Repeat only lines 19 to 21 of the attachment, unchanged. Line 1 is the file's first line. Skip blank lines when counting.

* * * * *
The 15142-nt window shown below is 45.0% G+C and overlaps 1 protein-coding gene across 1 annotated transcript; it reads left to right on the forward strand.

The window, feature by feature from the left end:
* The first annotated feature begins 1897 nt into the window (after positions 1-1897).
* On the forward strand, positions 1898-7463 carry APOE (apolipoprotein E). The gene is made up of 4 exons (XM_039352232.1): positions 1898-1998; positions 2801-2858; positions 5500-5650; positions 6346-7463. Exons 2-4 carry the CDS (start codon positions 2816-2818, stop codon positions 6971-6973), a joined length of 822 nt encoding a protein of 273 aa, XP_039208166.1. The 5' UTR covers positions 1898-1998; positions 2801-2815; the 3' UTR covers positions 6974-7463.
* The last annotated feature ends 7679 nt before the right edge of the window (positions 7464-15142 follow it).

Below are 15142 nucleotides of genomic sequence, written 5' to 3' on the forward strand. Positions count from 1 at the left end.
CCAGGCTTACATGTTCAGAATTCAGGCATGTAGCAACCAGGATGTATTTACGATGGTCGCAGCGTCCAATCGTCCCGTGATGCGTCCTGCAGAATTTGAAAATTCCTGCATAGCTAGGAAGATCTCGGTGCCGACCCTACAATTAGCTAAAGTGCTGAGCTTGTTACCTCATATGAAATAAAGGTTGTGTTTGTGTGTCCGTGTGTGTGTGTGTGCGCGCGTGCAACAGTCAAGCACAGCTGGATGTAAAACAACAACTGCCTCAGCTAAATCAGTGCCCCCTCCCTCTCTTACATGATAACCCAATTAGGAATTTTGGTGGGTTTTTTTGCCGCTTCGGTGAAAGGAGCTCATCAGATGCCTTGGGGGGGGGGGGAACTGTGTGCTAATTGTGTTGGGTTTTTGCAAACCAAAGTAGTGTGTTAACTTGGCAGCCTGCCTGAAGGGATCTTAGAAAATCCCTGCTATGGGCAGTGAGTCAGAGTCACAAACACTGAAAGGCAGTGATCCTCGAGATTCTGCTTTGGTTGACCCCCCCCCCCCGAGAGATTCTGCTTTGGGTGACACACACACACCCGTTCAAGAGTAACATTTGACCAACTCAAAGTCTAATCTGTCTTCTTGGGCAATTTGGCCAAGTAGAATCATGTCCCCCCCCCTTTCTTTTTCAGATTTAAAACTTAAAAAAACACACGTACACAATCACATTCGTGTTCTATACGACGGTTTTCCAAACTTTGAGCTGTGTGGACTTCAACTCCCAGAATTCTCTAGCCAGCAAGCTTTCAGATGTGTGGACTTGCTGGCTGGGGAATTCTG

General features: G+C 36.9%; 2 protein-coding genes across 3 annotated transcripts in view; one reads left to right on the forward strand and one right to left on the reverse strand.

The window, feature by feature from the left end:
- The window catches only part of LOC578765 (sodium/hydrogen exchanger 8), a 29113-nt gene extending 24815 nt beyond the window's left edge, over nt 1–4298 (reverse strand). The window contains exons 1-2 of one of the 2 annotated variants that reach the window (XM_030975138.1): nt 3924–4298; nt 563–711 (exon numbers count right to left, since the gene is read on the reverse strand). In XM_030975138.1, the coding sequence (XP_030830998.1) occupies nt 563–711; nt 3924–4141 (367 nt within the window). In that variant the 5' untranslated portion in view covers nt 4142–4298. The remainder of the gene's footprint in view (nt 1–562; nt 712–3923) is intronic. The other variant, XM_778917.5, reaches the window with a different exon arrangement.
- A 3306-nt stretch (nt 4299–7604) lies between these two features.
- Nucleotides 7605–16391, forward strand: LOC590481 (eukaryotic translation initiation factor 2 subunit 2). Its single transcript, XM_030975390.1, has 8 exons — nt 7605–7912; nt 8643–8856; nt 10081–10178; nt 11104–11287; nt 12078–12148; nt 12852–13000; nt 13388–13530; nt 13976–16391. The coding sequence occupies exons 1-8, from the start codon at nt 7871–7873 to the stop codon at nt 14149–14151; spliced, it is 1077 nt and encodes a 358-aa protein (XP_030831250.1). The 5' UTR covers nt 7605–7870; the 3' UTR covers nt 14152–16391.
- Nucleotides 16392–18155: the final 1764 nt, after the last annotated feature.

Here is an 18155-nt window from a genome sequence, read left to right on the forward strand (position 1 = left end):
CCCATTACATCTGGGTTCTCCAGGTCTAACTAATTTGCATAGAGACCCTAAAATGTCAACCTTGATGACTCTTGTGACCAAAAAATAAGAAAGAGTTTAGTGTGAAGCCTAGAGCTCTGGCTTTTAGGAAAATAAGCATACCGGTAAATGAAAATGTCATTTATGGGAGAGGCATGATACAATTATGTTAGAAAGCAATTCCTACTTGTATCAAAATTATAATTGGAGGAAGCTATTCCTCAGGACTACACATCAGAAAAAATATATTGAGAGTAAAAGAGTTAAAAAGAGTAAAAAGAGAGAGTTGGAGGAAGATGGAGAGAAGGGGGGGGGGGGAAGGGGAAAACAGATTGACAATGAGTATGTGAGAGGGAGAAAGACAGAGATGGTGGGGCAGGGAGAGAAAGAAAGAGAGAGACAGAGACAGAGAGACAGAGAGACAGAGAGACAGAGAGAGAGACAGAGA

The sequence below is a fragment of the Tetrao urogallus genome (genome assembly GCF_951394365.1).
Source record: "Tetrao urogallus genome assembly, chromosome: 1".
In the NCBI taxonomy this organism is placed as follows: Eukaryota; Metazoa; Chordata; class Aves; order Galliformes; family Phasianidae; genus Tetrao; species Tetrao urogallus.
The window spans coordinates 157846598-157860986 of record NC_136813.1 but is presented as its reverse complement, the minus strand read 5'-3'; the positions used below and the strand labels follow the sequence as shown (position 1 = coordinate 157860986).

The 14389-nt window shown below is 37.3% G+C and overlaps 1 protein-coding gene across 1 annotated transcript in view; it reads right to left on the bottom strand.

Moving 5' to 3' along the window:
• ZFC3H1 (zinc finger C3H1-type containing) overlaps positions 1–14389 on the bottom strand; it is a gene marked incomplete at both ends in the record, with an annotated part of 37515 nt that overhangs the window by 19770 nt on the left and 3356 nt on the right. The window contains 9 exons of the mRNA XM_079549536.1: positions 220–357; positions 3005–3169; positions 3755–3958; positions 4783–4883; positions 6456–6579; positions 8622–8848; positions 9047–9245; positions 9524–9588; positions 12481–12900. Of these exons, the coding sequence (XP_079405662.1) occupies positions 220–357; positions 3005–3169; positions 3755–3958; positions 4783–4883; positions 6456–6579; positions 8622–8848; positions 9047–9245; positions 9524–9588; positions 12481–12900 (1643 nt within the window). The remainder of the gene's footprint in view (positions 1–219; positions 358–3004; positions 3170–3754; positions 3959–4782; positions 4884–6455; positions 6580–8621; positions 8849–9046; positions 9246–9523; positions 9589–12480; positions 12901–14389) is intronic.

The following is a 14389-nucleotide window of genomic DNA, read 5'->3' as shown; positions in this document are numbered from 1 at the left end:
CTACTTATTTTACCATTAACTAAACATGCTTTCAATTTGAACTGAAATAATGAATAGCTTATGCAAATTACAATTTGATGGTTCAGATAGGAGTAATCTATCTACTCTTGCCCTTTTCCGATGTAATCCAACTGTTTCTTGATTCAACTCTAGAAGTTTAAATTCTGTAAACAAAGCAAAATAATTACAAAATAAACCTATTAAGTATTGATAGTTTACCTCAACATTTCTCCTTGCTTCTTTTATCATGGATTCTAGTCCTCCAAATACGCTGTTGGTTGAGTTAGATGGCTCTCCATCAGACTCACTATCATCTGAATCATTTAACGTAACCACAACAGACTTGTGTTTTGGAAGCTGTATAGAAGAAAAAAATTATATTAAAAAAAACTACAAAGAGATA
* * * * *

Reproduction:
The window spans coordinates 157846598-157860986 of record NC_136813.1 but is presented as its reverse complement, the minus strand read 5'-3'; the positions used below and the strand labels follow the sequence as shown (position 1 = coordinate 157860986).

The 14389-nt window shown below is 37.3% G+C and overlaps 1 protein-coding gene across 1 annotated transcript in view; it reads right to left on the bottom strand.

Moving 5' to 3' along the window: